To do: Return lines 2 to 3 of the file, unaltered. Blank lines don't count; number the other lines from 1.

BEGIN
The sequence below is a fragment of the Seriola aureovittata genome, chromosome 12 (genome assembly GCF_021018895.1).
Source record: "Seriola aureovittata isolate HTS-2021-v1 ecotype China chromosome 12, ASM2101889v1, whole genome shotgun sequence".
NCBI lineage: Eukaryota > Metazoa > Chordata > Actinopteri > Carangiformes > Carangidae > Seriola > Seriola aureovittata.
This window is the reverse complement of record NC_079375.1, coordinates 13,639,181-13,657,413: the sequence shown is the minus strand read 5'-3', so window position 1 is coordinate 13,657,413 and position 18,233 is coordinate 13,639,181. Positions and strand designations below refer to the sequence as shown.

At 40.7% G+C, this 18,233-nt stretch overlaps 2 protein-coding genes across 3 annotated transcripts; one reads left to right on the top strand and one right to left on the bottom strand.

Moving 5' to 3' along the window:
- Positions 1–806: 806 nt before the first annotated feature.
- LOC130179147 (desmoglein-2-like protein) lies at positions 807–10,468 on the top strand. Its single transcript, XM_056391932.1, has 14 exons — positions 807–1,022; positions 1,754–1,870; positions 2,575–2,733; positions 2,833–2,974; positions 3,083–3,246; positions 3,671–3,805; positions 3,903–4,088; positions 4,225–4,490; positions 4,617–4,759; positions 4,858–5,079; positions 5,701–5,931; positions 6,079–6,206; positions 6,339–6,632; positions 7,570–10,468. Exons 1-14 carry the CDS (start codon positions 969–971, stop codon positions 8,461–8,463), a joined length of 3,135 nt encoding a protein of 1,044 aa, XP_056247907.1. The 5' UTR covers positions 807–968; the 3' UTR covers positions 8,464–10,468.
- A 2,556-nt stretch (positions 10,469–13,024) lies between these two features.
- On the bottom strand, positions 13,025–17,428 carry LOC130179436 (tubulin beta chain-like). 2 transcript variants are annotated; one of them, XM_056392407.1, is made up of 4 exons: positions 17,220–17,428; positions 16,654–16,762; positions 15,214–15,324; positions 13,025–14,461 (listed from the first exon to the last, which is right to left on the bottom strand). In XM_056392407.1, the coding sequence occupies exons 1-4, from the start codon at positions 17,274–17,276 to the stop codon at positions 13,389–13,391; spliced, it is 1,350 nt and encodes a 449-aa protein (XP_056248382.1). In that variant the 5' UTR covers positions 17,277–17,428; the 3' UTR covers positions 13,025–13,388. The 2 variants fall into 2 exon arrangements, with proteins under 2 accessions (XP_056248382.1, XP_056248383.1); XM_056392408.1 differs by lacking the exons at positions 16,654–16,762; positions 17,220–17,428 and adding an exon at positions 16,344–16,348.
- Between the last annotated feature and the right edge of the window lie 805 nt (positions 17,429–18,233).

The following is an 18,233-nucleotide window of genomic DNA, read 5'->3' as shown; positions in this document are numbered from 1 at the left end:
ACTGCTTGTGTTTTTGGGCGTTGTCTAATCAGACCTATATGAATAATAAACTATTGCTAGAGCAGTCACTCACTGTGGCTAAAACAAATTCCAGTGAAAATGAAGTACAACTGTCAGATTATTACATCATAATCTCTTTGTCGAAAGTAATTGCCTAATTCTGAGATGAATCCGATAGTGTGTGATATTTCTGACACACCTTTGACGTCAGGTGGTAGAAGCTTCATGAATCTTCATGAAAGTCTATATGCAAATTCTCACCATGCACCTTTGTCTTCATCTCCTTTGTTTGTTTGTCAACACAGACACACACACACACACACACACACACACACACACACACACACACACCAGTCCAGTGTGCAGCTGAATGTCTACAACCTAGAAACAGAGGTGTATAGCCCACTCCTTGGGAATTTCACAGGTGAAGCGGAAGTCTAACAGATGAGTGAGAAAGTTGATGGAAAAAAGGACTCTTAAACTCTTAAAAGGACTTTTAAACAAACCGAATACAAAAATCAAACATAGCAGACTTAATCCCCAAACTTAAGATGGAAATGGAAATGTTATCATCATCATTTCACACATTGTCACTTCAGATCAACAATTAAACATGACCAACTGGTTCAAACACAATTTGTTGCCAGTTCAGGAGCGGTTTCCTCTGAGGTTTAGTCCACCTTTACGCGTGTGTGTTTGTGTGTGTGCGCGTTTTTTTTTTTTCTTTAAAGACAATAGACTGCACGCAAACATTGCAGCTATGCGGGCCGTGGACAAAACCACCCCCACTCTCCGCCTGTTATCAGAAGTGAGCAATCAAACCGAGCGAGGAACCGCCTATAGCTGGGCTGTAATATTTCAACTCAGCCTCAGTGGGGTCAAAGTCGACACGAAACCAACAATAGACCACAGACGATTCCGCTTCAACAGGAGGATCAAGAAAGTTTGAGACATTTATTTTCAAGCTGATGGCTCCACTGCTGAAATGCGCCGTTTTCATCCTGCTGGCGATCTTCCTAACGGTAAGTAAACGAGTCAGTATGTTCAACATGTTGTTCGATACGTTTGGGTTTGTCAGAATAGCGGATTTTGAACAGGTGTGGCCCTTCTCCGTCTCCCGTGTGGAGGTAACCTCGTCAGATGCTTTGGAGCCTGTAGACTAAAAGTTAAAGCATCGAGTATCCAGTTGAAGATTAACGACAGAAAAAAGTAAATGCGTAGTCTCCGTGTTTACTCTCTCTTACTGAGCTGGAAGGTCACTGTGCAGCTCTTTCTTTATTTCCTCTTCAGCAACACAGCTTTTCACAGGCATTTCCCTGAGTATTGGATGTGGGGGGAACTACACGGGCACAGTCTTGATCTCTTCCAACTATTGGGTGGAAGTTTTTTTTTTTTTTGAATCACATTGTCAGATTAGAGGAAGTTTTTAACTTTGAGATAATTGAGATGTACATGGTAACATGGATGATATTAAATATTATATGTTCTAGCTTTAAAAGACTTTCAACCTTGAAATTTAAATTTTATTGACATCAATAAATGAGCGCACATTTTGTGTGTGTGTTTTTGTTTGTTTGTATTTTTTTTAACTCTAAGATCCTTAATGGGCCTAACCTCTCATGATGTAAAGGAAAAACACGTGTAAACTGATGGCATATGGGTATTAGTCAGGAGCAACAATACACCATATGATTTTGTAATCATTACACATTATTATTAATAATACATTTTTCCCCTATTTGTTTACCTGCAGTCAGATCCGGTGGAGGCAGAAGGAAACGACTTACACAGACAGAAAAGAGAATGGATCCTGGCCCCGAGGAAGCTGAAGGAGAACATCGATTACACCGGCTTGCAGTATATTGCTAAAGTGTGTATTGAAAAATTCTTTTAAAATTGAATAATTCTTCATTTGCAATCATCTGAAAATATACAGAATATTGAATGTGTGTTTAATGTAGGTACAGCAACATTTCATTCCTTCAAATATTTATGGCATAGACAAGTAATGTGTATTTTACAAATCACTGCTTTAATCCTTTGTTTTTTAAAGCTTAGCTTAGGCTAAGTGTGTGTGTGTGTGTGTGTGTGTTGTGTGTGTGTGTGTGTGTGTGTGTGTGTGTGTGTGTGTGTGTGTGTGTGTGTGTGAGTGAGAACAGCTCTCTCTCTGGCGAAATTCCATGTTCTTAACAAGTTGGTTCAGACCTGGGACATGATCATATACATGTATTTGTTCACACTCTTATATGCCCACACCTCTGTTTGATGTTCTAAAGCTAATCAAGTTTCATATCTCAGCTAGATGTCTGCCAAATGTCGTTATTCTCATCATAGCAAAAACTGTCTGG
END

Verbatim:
Source record: "Seriola aureovittata isolate HTS-2021-v1 ecotype China chromosome 12, ASM2101889v1, whole genome shotgun sequence".
NCBI lineage: Eukaryota > Metazoa > Chordata > Actinopteri > Carangiformes > Carangidae > Seriola > Seriola aureovittata.